RATED: R (strong sequences of war violence, some grisly images, and language throughout)
NOT IN 3D
GREAT IN RPX, AND YOU GET A TEE SHIRT!
Fury (directed by David Ayer) is a raw story of the brutality of war. The acting was superb, and they were able to make every scene seem very intense. The leading cast consisted of Logan Lerman, Brad Pitt, Shia LaBouf, Michael Pena, and Jon Bernthal. The film is about a fictional WWII tank crew that lasted four years together. The film was based on the accounts of several WWII tank operators, all of the stories were brought together. The film’s main focus is a boy named Norman (Lerman), Norman is thrusted into a tank crew after one of their men just died. Norman evolves from never having killed to killing nazis without a second thought, which is interesting to watch. The other characters slowly become more and more developed, so that you care for each of them. The film takes place at the end of WWII (1945 I believe, possibly 1946), and it really is very different from other WWII films. The tank battle scenes were also extraordinary. I learned that German tanks were all around more powerful than those of the Allies, which was made very clear during the battles. Overall I would say Fury is worth watching for anyone that wants something on the heavy side.
RATED: R (STRONG AND BLOODY VIOLENCE THROUGHOUT, LANGUAGE, AND BRIEF DRUG USE)
NOT IN 3D
GOOD IN RPX, BUT SADLY, NO TEE SHIRT.
Needless to say, John Wick is fun. It serves as a great return to the action genre for Keanu Reeves. If Keanu Reeves says more than twenty words in the movie, I’d be surprised, but the action was so well choreographed, I doubt many people will care. The acting was as good as it gets in the genre of “shoot first, talk never movies” and once again, every fight scene was fun. Some honorable mentions are Willem Dafoe was great as the sniper, Marcus. Michael Nyqvist, Alfie Allen, Dean Winters, and Adrianne Palicki were all strong as villains. The film is about an ex-hitman, John Wick (Reeves), John’s wife recently died from disease and she gives him a puppy as her last gift. John encounters these men who want to buy his car, John refuses. Than night, the men invade his home, beat John to a pulp, take the car, and kill the puppy. John is mad, he wants revenge. The villains didn’t know who they did this to, John Wick, the man you’d send to kill the Boogeyman. From then on out, it’s basically John versus the entire agency that he used to work for. If it wasn’t obvious, let me point this out, John Wick is a guy movie, through-and-through. So, if you love action (some of the best action I’ve seen), John Wick is for you.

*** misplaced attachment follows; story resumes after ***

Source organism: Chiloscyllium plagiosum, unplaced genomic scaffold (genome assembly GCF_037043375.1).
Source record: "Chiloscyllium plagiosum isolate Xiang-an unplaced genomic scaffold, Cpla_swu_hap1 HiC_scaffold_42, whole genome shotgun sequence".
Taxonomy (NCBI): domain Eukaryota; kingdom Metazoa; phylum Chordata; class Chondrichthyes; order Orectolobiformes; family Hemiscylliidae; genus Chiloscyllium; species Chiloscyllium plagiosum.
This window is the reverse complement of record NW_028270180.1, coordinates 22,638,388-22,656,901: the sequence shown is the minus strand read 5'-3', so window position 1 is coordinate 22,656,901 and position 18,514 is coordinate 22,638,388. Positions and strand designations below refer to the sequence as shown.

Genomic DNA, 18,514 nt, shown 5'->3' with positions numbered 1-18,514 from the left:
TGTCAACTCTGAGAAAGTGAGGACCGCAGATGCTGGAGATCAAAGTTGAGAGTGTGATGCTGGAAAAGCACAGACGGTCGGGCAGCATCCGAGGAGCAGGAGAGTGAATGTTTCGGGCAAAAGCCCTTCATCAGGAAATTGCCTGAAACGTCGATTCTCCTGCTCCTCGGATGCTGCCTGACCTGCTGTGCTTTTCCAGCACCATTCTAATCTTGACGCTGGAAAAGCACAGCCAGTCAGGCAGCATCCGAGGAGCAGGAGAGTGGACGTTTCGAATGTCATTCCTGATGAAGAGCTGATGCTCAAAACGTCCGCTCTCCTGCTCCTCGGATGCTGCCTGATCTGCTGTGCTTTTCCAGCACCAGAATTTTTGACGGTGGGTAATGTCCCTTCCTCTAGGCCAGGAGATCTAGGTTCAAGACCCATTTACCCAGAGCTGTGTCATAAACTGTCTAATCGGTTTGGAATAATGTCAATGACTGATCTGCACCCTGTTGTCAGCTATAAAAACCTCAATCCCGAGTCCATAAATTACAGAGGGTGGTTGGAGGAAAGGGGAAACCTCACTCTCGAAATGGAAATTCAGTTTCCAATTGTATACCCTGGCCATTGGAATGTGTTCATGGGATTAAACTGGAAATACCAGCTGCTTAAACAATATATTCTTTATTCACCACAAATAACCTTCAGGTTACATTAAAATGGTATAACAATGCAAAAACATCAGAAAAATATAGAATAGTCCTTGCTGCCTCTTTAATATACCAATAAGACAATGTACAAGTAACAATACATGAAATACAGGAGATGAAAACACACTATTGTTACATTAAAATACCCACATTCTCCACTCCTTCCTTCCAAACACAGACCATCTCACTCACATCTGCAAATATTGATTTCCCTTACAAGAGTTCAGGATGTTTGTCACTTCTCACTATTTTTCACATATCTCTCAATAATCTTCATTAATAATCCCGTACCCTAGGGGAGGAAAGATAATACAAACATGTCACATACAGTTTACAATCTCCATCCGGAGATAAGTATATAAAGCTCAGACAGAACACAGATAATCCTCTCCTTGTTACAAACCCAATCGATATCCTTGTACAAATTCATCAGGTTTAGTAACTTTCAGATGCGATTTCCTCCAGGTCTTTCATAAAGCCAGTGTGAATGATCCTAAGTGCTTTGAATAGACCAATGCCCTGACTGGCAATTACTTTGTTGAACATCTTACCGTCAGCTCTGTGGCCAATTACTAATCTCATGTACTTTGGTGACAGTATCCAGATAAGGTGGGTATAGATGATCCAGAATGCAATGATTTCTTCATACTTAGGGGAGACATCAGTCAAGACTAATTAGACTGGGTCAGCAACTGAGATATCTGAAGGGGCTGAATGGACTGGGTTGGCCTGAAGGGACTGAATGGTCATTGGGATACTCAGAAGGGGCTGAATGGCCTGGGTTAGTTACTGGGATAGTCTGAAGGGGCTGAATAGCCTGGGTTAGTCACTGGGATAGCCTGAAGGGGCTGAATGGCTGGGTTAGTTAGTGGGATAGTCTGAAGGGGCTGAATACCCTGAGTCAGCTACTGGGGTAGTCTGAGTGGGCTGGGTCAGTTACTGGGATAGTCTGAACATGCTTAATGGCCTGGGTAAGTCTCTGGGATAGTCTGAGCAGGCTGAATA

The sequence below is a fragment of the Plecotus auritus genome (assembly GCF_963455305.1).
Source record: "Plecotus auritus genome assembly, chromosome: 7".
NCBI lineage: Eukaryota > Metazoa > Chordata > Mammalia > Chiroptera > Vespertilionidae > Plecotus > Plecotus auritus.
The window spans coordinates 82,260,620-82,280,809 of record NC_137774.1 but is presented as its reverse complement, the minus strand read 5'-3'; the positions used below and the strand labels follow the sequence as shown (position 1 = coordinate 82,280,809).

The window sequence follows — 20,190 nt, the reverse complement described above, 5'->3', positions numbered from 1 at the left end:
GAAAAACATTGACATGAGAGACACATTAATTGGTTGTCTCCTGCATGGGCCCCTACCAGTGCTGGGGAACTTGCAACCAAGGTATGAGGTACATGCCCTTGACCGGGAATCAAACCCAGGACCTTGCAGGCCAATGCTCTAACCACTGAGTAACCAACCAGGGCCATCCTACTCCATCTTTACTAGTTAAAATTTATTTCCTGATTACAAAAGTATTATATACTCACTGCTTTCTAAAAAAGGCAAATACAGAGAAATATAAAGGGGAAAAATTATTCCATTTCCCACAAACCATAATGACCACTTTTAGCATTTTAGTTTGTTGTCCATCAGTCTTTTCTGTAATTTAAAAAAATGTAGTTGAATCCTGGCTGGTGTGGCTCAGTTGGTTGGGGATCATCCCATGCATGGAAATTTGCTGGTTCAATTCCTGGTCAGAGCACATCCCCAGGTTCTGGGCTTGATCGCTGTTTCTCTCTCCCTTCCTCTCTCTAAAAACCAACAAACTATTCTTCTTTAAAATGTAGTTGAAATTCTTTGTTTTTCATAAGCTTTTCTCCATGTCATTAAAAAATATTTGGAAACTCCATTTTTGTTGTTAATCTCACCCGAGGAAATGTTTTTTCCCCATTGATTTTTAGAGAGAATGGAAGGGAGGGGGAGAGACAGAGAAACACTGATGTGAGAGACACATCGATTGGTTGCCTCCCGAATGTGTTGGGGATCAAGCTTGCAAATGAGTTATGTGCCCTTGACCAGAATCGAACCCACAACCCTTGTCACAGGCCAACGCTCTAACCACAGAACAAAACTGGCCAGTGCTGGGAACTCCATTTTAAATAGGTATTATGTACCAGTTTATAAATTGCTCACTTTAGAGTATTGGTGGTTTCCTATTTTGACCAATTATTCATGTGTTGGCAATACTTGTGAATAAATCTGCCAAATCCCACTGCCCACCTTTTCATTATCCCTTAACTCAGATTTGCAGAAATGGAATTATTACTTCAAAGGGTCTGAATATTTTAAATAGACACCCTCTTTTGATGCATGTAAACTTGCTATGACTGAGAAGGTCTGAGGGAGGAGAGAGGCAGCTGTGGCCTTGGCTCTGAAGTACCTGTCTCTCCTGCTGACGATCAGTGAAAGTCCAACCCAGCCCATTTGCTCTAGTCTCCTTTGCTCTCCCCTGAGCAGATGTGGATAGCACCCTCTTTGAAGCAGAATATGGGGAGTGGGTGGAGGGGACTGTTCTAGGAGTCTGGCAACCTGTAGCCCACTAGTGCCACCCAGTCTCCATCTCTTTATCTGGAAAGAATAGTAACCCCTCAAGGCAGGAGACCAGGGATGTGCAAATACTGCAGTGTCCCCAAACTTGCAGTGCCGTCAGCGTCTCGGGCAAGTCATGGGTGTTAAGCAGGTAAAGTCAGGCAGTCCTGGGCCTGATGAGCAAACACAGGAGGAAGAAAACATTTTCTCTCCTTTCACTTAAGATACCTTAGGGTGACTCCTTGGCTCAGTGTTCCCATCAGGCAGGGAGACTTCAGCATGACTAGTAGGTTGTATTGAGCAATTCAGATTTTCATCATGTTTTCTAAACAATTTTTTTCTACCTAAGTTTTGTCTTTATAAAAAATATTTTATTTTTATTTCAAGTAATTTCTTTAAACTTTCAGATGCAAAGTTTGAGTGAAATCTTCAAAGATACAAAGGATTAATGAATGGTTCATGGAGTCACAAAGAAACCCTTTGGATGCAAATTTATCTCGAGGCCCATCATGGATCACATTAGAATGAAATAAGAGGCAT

NOT IN 3D
RPX? Why not? You get a free Tee-shirt.
By no means is The Maze Runner a bad film, it’s better than some of the more recent YA films (I’m looking at you Ender’s Game, Divergent, TFIOS, and the Giver) and it boasts some fine performances, especially from Dylan O’Brien. I’m going to be honest, I hated the book, I almost finished it and just couldn’t bring myself to the end, the movie was definitely better than the book in plenty of ways. The special effects weren’t anything special, but it did what is could with a $34 million budget. The film is about a boy, Thomas, who wakes up in a rusty elevator one day and can’t remember anything but his name. He is brought up to the Glade. The Glade is a grassy area surrounded by a massive maze. It’s difficult to explain the plot much more without giving too much away so I’ll leave it at that. The film’s issues were complication, how predictable it was and poor cinematography. The film did a good job of explaining nearly nothing, which was definitely a bad move. Towards the extremely anti climactic ending, nothing made sense, and it had more sequel set-up than Back To The Future. The idea was fairly unoriginal (amnesiac hero that is in a place where kids kill kids… where have I seen that before?) and the script was full of cliques. The film’s twists were far too obvious (“You’re never gonna go in the maze… gee, I wonder what’s gonna happen next), and I could tell the whole theater was disappointed. The cinematography wasn’t very well done either. During conversations you’d get awkward close ups and shaky cam. When you’d want shaky cam, it wasn’t there. Parts of the film were well done, but others weren’t so. If you loved the book or just want an opinion, I’d see this if I were you.